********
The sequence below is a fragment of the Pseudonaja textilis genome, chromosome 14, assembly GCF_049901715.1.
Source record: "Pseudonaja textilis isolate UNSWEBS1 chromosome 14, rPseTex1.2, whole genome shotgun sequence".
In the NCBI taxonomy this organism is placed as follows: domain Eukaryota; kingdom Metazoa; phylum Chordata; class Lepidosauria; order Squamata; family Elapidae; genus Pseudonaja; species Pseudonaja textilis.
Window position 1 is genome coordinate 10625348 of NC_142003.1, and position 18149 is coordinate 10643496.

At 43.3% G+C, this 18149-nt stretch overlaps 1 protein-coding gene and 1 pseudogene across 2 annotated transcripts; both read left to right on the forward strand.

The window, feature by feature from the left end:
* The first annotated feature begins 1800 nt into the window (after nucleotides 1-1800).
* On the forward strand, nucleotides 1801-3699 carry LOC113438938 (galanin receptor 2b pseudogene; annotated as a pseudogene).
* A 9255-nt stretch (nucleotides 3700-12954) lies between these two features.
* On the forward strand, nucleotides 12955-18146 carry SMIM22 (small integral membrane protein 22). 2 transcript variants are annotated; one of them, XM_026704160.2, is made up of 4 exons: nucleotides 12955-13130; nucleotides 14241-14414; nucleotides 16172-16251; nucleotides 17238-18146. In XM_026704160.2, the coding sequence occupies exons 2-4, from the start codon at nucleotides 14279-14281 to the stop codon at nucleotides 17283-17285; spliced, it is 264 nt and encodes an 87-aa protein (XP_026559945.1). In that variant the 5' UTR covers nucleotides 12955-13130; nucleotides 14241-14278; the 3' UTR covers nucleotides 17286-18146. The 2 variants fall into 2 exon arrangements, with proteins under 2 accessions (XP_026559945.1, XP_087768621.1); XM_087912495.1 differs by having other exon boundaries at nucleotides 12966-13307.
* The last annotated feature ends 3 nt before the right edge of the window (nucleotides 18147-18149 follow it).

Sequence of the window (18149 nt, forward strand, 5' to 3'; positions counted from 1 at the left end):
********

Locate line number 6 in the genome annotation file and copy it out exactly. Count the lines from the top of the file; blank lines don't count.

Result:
The window, feature by feature from the left end: